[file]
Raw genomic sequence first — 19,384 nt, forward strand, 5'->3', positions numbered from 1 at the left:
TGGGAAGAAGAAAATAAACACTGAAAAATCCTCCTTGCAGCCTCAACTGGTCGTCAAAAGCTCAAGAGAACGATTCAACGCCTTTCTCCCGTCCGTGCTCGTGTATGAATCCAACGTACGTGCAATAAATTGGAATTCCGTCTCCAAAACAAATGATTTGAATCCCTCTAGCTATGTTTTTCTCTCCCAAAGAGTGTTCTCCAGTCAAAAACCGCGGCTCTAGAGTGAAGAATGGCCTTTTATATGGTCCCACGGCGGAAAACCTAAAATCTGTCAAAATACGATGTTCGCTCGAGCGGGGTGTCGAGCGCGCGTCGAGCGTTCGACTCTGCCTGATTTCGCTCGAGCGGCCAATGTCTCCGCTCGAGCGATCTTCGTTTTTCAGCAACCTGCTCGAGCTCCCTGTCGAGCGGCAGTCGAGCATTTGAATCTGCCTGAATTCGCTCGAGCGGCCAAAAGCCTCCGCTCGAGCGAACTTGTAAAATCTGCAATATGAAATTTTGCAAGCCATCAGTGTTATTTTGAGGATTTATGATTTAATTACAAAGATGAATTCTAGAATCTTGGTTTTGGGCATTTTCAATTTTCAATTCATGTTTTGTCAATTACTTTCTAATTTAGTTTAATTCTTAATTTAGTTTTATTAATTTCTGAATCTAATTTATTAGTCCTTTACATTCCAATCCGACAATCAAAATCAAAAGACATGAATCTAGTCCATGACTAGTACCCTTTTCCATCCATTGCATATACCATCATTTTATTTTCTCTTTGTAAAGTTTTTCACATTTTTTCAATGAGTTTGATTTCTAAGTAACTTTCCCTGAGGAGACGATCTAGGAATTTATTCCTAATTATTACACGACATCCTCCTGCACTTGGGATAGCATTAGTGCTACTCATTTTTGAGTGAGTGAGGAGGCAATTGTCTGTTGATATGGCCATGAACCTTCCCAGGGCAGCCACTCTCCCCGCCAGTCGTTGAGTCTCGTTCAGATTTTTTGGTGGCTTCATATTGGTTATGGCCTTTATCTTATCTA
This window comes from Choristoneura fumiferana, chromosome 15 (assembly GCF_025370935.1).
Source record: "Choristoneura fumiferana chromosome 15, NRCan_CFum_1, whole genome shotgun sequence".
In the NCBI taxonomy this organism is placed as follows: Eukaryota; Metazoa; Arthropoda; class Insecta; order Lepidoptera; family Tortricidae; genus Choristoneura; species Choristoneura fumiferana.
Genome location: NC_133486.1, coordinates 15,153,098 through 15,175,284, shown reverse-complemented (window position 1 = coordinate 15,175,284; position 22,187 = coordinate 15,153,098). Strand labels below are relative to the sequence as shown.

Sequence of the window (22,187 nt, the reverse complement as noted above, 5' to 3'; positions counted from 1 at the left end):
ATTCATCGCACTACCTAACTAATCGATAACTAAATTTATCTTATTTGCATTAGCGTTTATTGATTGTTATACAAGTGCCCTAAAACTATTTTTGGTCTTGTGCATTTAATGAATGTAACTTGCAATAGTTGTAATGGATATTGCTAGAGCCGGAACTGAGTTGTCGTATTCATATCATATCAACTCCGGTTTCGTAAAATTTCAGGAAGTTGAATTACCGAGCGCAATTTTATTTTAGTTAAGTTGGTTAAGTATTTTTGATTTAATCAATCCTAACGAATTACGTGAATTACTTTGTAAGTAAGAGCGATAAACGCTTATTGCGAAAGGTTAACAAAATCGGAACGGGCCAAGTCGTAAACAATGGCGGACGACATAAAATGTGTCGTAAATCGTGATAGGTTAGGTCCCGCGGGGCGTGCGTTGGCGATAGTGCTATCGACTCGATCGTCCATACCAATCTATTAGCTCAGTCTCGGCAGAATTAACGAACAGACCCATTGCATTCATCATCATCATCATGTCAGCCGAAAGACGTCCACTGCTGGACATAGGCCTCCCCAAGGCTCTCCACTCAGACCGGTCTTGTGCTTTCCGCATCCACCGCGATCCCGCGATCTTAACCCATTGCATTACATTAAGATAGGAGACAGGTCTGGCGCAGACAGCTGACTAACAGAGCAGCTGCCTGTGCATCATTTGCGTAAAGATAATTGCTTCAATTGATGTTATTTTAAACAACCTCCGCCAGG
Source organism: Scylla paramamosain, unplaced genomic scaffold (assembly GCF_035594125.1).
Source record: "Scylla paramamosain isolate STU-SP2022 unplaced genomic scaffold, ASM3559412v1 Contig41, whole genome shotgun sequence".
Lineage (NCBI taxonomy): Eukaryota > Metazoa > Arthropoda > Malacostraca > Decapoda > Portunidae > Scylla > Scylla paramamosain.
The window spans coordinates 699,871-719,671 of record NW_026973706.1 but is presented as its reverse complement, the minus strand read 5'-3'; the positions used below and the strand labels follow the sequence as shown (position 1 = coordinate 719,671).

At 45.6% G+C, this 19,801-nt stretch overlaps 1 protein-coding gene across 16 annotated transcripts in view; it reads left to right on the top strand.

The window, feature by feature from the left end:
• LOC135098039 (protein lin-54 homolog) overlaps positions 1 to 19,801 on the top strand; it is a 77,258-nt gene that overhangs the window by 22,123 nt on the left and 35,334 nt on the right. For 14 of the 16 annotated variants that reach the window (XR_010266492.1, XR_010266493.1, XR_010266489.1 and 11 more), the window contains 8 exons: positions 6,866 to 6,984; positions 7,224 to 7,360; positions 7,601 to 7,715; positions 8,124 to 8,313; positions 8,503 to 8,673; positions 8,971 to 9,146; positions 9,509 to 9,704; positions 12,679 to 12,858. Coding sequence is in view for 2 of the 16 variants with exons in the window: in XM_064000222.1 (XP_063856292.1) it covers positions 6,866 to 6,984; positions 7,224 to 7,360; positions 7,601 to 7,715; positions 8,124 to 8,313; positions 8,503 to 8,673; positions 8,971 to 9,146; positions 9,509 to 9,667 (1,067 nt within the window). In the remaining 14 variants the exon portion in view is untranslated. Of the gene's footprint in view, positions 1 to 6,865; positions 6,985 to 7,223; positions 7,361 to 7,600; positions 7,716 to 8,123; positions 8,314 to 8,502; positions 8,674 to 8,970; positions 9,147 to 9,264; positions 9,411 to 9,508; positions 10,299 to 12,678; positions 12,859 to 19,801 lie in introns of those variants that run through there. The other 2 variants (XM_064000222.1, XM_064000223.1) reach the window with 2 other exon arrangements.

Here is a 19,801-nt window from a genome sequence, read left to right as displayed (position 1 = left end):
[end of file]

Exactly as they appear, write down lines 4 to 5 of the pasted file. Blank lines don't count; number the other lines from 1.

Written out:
Source record: "Choristoneura fumiferana chromosome 15, NRCan_CFum_1, whole genome shotgun sequence".
In the NCBI taxonomy this organism is placed as follows: Eukaryota; Metazoa; Arthropoda; class Insecta; order Lepidoptera; family Tortricidae; genus Choristoneura; species Choristoneura fumiferana.